This book examines the Russian/Soviet intellectual tradition of Oriental and Islamic studies, which comprised a rich body of knowledge especially on Central Asia and the Caucasus. The Soviet Oriental tradition was deeply linked to politics – probably even more than other European ‘Orientalisms’. It breaks new ground by providing Western and post-Soviet insider views especially on the features that set Soviet Oriental studies apart from what we know about its Western counterparts: for example, the involvement of scholars in state-supported anti-Islamic agitation; the early and strong integration of ‘Orientals’ into the scientific institutions; the spread of Oriental scholarship over the ‘Oriental’ republics of the USSR and its role in the Marxist reinterpretation of the histories of these areas. The authors demonstrate the declared emancipating agenda of Soviet scholarship, with its rhetoric of anti-colonialism and anti-imperialism, made Oriental studies a formidable tool for Soviet foreign policy towards the Muslim World; and just like in the West, the Iranian Revolution and the mujahidin resistance to the Soviet occupation of Afghanistan necessitated a thorough redefinition of Soviet Islamic studies in the early 1980s. Overall, the book provides a comprehensive analysis of Soviet Oriental studies, exploring different aspects of writing on Islam and Muslim history, societies, and literatures. It also shows how the legacy of Soviet Oriental studies is still alive, especially in terms of interpretative frameworks and methodology; after 1991, Soviet views on Islam have contributed significantly to nation-building in the various post-Soviet and Russian ‘Muslim’ republics.
"These essays are particularly valuable for graduate students and scholars seeking to conduct research on Muslims in the former Soviet Union because of the insight they provide on the changing ideological interpretations of Muslims as well as the institutions and people involved in those changes." - M. Chakars, Saint Joseph's University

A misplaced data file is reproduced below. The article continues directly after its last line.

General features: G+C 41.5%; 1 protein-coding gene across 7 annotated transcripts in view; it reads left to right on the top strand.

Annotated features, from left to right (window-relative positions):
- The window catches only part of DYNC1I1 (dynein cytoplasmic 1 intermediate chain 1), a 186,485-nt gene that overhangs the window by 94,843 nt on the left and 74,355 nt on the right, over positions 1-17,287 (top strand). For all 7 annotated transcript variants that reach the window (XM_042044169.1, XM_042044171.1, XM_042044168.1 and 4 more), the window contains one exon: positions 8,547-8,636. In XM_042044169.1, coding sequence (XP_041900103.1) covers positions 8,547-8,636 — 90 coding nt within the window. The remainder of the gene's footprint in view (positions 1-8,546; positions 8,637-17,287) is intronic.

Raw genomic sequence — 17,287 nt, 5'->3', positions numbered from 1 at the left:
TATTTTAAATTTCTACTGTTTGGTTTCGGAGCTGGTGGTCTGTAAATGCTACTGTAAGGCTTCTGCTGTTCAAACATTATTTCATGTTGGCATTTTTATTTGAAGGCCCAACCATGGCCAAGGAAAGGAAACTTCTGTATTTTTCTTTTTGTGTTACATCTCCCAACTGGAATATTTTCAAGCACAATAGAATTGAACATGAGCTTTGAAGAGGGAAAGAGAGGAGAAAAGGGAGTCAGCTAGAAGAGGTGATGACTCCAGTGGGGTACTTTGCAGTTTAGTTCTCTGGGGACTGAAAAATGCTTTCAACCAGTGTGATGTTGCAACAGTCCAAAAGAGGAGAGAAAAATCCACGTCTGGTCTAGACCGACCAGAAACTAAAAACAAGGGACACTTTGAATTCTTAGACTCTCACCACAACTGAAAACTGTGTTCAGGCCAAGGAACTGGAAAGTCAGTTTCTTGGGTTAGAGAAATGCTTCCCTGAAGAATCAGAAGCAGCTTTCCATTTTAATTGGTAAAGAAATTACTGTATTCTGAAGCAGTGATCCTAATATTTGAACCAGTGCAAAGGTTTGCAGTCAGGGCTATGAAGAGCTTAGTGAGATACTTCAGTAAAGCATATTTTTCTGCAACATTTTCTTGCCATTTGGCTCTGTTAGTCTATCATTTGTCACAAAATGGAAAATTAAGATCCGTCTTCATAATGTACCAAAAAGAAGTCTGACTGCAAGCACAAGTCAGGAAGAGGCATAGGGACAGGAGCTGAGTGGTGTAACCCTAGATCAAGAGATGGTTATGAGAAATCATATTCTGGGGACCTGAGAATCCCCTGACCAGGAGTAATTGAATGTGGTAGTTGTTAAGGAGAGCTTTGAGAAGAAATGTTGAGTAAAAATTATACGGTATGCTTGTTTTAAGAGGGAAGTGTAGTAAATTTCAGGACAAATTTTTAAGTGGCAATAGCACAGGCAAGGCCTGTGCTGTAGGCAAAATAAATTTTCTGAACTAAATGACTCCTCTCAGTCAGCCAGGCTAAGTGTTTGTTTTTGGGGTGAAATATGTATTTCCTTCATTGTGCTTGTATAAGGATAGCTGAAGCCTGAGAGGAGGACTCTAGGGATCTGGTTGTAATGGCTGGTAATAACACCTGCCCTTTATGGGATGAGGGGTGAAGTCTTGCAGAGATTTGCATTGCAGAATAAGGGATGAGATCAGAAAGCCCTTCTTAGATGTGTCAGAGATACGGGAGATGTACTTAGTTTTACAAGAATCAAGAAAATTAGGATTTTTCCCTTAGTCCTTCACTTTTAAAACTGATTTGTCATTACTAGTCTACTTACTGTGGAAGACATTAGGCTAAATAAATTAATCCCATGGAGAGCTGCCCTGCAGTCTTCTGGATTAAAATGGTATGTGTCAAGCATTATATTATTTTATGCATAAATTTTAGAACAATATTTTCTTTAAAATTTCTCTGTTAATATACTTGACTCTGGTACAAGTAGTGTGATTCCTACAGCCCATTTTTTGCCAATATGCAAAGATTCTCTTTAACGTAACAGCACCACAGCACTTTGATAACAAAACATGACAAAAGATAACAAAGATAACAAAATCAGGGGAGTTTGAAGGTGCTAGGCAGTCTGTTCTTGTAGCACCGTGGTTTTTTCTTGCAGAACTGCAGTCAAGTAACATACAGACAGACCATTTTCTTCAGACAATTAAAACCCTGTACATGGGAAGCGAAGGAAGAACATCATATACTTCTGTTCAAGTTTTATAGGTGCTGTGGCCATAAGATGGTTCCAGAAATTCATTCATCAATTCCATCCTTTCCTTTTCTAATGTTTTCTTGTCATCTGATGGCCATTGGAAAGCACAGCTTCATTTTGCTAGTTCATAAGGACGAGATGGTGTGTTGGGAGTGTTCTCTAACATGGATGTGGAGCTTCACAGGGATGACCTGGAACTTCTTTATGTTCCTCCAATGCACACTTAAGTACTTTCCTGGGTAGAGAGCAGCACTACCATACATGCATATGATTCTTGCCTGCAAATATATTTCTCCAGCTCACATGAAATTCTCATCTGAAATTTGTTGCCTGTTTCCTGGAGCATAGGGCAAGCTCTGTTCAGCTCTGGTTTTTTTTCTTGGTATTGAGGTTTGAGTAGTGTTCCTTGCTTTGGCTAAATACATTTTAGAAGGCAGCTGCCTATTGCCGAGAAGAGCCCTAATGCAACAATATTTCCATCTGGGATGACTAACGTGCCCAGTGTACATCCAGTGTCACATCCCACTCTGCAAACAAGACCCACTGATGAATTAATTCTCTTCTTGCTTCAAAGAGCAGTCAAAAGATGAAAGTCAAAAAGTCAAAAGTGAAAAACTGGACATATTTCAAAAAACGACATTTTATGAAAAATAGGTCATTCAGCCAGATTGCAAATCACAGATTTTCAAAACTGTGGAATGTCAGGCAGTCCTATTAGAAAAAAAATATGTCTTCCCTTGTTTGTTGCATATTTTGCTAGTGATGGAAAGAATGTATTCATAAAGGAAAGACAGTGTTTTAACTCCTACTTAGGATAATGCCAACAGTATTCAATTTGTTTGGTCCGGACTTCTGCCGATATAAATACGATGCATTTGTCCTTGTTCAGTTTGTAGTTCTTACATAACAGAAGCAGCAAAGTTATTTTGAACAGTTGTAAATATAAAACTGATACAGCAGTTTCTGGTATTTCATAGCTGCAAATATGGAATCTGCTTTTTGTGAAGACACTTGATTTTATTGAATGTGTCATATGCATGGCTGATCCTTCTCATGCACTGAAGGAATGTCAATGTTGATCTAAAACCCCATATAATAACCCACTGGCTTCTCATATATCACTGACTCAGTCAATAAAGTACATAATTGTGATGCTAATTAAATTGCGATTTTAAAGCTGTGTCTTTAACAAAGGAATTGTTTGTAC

Dedication Preface Foreword: The Heritage of Soviet Oriental Studies - Stephan Conermann Introduction: Integrating Soviet Oriental Studies - Michael Kemper Part I: Metropolitan Oriental Studies 1 .The Imperial Roots of Soviet Orientology - David Schimmelpenninck van der Oye 2. Profiles under Pressure: Orientalists in Petrograd/Leningrad, 1918-56 - Mikhail Rodionov 3. Between the ‘Language of Humanity’ and Latinizatsiia: Nikolai Marr and the Oriental Department of the State Public Library in Leningrad - Aleksei Asvaturov 4. The Contribution of Oriental Scholarship to the Soviet Anti-Islamic Discourse: From the Union of Militant Atheists to the Knowledge Society - Vladimir Bobrovnikov 5. Soviet Kurdology and Kurdish Orientalism - Michiel Leezenberg 6. Evgenii M. Primakov: Arabist and KGB Middleman, Director and Statesman - Mikhail Roshchin 7. The Leningrad/St. Petersburg School of Scientific Islamology - Stanislav M. Prozorov 8. Hijacking Islam: The Search for a New Soviet Interpretation of Political Islam in 1980 - Hanna E. Jansen and Michael Kemper 9. Scholars, Advisers and State-Builders: Soviet Afghan Studies in the Light of Present-Day Afghan Development - Anna R. Paterson Part II: Oriental Studies and National Historiography in the Republics 10. The Struggle for the Reestablishment of Oriental Studies in Twentieth-Century Kazan - Mirkasym A. Usmanov 11. Arabic Historical Studies in Twentieth-Century Daghestan - Amri R. Shikhsaidov 12. The Politics of Scholarship and the Scholarship of Politics: Imperial, Soviet, and Post-Soviet Scholars Studying Tajikistan - Lisa Yountchi 13. Conceiving a People’s History: The 1920-1936 Discourse on the Kazakh Past - Zifa-Alua Auezova 14. Ahmad Yasavi and the Divan-i hikmat in Soviet Scholarship - Devin DeWeese 15. Kyrgyz – Muslim - Central Asian? Recent Approaches to the Study of Kyrgyz Culture in Kyrgyzstan - Till Mostowlansky 16. The Transformation of Azerbaijani Orientalists into Islamic Thinkers after 1991- Altay Goyushov, Naomi Caffee and Robert Denis Index Authors